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Dialogue Insights and Trainings from Public Conversations

pcp_logoWe read a great piece recently from our friends and organizational members at the Public Conversations Project reminding us about the importance of intentionally preparing ourselves for difficult conversations and presenting new training opportunities to hone our preparedness. Dialogue, deliberation, and other forms of public engagement aren’t always about moving forward together – sometimes we have to work through heavy issues or open conflicts between groups.

As Public Conversations’ Bob Stains writes in the article, if we aren’t ready for the emotions and reactions these conversations can provoke, it can derail the whole dialogue:

…The more intensely I care [about the subject of the dialogue], the higher the conversational stakes, the more likely it is I’ll say something I regret. The thing I’ve said that causes regret is almost always an automatic comeback: a knee-jerk reaction rather than an intentional response, usually defending myself or attacking the other in some way. My reactions in those moments can set others off and then sweep us along a downward-spiraling pathway to pointless argument, misunderstanding and damaged relationships. As I look back on those moments, I wish I’d been able to approach them differently.

Many of us have seen this happen before, or even been the ones reacting from a less-than-productive place, and it reminds us that being prepared for dialogue is ongoing work.

Lucky for us, the Pubic Conversations Project announced in the same post that it will be offering two new two new workshops for the first time this spring called Preparing to Succeed and Facilitating Public Meetings. These trainings will focus on preparing for and facilitating difficult public meetings that will help practitioners show up and perform at their highest level. These two new trainings will be added to Public Conversations’ Fall 2013 – Spring 2014 workshop schedule for trainings on dialogue design, skillful facilitation, powerful practices of inquiry, and more. And NCDD members get a 15% discount on all Public Conversations trainings, so make sure to let them know you’re with us!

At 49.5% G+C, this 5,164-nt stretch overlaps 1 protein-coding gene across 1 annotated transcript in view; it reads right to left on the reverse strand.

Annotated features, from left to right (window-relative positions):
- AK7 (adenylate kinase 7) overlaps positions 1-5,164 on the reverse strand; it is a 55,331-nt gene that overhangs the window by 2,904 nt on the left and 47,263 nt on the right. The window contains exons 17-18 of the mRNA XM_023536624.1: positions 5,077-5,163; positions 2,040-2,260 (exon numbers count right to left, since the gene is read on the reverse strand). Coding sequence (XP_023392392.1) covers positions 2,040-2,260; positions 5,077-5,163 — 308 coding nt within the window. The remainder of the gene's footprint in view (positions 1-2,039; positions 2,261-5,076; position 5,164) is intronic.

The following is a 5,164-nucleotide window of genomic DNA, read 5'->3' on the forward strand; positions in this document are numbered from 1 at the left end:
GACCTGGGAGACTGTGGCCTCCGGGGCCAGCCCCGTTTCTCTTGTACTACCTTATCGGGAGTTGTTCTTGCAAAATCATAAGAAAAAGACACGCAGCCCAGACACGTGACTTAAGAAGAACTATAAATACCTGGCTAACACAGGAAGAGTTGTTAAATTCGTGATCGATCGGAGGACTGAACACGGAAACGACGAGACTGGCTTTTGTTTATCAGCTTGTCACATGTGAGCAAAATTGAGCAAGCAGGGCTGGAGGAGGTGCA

But you don’t have to wait until Spring to get new dialogue tools. We’ll leave you with some of the great preparation tips that Bob shared in his blog piece. Next time you’re getting ready for dialogue, consider thinking back to these kinds of questions:

You can prepare for a hard conversation by yourself or with a partner by asking reflective questions. Here are some sample questions from The Uncertain Path to Dialogue: A Meditation, an article by Founding Associate Sallyann Roth:

  • What do I do that shuts others down?
  • What makes it possible for me to listen to them?
  • How can I keep from being taken over by the belief that the other person or group is really the problem?

And more questions to ponder from our pre-dialogue preparatory interview process:

  • When have you had a constructive conversation with someone with whom you disagree on this issue?
  • What aspects or qualities of yourself to you want to make sure to bring out, and what do you want to make sure to restrain in order for you to be at your best in the upcoming conversation?

Finally, simply taking some time to think about your purposes for engaging in the conversation will go a long way. What do you care about? What are you hoping for? What do you want to make sure to avoid? How do you want the relationship to be after this conversation? Stepping back and reflecting on these and other questions beforehand can help you respond intentionally rather than automatically. It can prevent future regrets about things said and turn a potentially destructive conversation into one of mutual learning, understanding and respect.

We hope you can put some of these reflections to use in your own work. You can find the full post on the Public Conversations Project blog, Doing Dialogue, by clicking here: blog.publicconversations.org/preparing-to-connect/#.UoGP_Pl-TS0.

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Roshan Bliss
An inclusiveness trainer and group process facilitator, Roshan Bliss serves as NCDD's Youth Engagement Coordinator and Blog Curator. Combining his belief that decisions are better when everyone is involved with his passion for empowering young people, his work focuses on increasing the involvement of youth and students in public conversations.

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